Many sections, like ours, have started to become more legislatively active on the local level. This year, the Arizona Section held its First Annual Women’s Health Day at the Arizona State Capitol. We also sent five section members—two Fellows and three Junior Fellows—to the ACOG Congressional Leadership Conference, The President’s Conference, in Washington, DC. We met with Rep. Kyrsten Sinema (D-AZ) and staff from the offices of our other representatives and senators.

Medical education is growing in Arizona with the accreditation of the University of Arizona College of Medicine-Phoenix and the announced plans of a partnership between Arizona State University and the Mayo Clinic in Rochester, MN. We continue to advocate for graduate medical education in our state and engage in recruitment activities for future ob-gyns.


British Columbia SectionBritish Columbia
Petra A. Selke, MD, section chair

British Columbia just completed a 10-year review of maternal deaths in the province. An unexpected finding was that epileptic seizures were the second most common medical cause of death after suicide (5.6% of total deaths; 0.72 per 100,000 maternities). This finding, though surprising, was consistent with the 2006 to 2008 Centre for Maternal and Child Enquiries report of a significant increase in maternal deaths due to epilepsy (9.0% of total deaths; 0.61 per 100,000 maternities).

In British Columbia, half of the deaths occurred during pregnancy and the immediate postpartum period, and the remainder occurred six weeks or more after the end of pregnancy. All the deaths were of patients with an established diagnosis of epilepsy, and all had been seizure free for a number of years. Only one patient was on treatment with therapeutic levels of medication (carbamazepine) at the time of death, and the others were untreated. 

Inadequate pre-pregnancy counseling and inadequate treatment and monitoring during and after pregnancy appear to be issues requiring attention. In the United Kingdom, the use of lamotrigine, with its changing dose requirements during and after pregnancy, has been cited as a particular concern. Perinatal Services British Columbia, the provincial authority advising obstetric health care policy, is beginning work on a program to increase awareness of the significance of epilepsy in pregnancy and the postpartum period among health care providers and patients.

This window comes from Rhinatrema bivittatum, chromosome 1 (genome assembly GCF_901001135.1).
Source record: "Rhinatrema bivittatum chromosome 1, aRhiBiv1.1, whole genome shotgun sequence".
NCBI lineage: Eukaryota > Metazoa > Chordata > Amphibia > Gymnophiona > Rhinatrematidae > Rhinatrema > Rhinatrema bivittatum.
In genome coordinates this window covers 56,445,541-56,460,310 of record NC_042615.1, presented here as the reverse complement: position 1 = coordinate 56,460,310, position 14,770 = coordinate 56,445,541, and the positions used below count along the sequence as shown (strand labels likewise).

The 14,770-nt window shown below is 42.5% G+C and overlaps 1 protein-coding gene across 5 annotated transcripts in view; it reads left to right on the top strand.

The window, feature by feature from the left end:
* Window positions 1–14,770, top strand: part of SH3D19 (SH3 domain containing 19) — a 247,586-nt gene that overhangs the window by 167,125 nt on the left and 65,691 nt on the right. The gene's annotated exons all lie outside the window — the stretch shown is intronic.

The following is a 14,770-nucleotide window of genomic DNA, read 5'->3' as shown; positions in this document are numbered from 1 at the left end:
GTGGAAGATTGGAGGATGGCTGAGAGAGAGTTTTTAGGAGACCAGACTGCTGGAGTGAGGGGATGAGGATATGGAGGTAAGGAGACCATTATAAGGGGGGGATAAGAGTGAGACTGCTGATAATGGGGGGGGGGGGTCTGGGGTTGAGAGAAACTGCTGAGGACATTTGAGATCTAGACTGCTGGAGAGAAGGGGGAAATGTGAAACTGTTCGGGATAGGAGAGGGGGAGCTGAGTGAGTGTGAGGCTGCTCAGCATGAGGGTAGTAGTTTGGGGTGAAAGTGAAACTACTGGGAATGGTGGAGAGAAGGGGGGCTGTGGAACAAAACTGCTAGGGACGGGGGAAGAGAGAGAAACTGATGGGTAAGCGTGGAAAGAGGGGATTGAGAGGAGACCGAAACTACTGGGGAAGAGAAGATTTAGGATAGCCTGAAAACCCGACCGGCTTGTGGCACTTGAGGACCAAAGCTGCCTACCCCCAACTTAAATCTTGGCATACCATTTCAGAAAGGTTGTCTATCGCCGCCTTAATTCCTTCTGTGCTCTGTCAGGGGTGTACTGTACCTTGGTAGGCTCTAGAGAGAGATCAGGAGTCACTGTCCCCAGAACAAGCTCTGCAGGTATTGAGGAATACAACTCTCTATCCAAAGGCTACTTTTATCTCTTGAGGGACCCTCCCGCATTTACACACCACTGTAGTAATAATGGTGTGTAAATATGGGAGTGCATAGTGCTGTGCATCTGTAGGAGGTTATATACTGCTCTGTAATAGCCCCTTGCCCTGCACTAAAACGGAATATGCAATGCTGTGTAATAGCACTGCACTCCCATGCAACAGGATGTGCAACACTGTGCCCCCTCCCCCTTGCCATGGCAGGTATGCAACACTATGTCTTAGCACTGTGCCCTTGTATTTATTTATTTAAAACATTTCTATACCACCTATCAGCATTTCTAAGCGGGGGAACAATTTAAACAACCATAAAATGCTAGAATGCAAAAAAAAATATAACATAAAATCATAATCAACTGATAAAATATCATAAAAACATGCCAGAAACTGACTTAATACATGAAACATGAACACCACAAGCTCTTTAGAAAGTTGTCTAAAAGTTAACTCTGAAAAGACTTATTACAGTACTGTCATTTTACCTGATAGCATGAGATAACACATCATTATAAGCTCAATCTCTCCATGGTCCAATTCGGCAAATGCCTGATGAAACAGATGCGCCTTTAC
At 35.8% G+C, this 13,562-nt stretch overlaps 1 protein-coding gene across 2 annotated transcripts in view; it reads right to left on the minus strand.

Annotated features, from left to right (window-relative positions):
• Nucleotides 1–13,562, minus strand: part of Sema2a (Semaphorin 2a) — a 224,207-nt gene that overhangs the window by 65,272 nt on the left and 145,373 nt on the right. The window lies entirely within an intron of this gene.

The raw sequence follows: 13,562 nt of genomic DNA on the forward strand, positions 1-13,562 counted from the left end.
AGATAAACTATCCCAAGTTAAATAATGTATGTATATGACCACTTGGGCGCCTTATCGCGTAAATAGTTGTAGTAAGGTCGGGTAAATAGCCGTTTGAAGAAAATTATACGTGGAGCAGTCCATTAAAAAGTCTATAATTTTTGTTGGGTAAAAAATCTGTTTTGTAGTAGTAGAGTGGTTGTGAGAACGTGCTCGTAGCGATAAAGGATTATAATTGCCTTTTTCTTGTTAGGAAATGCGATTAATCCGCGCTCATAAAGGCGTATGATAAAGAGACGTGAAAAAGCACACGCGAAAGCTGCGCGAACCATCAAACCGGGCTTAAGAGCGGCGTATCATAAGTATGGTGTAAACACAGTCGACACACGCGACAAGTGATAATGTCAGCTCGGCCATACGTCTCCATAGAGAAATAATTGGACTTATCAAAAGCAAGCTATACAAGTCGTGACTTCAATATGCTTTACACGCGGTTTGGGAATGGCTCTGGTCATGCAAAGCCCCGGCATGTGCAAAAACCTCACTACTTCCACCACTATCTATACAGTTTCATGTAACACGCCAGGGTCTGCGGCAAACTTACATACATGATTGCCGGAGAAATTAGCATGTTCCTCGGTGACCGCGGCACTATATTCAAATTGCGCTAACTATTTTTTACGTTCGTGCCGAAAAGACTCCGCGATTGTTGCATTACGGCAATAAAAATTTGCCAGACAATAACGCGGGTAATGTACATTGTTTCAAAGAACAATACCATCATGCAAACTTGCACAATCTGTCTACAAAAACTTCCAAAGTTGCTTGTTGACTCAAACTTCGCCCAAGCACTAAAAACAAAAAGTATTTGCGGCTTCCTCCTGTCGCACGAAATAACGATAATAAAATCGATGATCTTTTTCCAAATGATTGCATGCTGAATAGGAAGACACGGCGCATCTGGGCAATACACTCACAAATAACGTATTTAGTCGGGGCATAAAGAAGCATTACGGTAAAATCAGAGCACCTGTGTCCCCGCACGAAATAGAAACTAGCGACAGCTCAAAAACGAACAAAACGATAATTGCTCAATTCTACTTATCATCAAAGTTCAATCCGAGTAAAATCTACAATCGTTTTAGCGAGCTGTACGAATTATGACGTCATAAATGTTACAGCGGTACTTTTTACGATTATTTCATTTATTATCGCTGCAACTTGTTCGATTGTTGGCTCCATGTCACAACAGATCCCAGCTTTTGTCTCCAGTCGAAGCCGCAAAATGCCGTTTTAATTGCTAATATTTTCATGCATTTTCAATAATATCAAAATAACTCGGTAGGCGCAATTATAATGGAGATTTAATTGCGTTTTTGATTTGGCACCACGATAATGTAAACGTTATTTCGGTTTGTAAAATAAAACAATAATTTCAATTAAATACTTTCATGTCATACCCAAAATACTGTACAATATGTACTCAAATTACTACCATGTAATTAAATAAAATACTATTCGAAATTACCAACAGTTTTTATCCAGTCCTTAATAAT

Central America SectionCentral America
Luis A. Villatoro, MD, section chair

It is my pleasure to report that the Honduras ob-gyn residency program was awarded the first District VIII Junior Fellow Central American Education Project grant. On behalf of the Fellows and Junior Fellows of Central America, I’d like to thank all the district and section Junior Fellow officers for their help. Special thanks to Stacy Tsai, MD, District VIII Junior Fellow chair, and Laura T. Mercer, MD, District VIII Junior Fellow vice chair.

The following officers have been elected to serve the Central America Section from 2014 to 2016:

  • Chair: Eduardo Cordova, MD, El Salvador, current section vice chair
  • Vice chair: Floridalma Rivas Bustamante, MD, Nicaragua, current section treasurer
  • Treasurer: Cesar Augusto Reyes, MD, Guatemala, current section secretary
  • Secretary: Flory Morera Gonzalez, MD, Costa Rica
  • Vocal one: Tomas G. Arias, MD, Panama
  • Vocal two: Ruben Dario Fernandez, MD, Honduras


Colorado SectionColorado
Kimberly D. Warner, MD, section chair

More than 600 bills have been introduced this legislative session, which calculates to about five per day. State Sen. Irene Aguilar, MD (D-Denver), has withdrawn her proposed referred constitutional amendment to create a single-payer health care system in Colorado. There was no chance the measure could have secured the required two-thirds vote in either the House or Senate. However, two citizen initiatives on health care reform have been filed and are beginning the ballot preparation review process. Sen. Aguilar also has a resolution requesting an interim study committee on single-payer systems.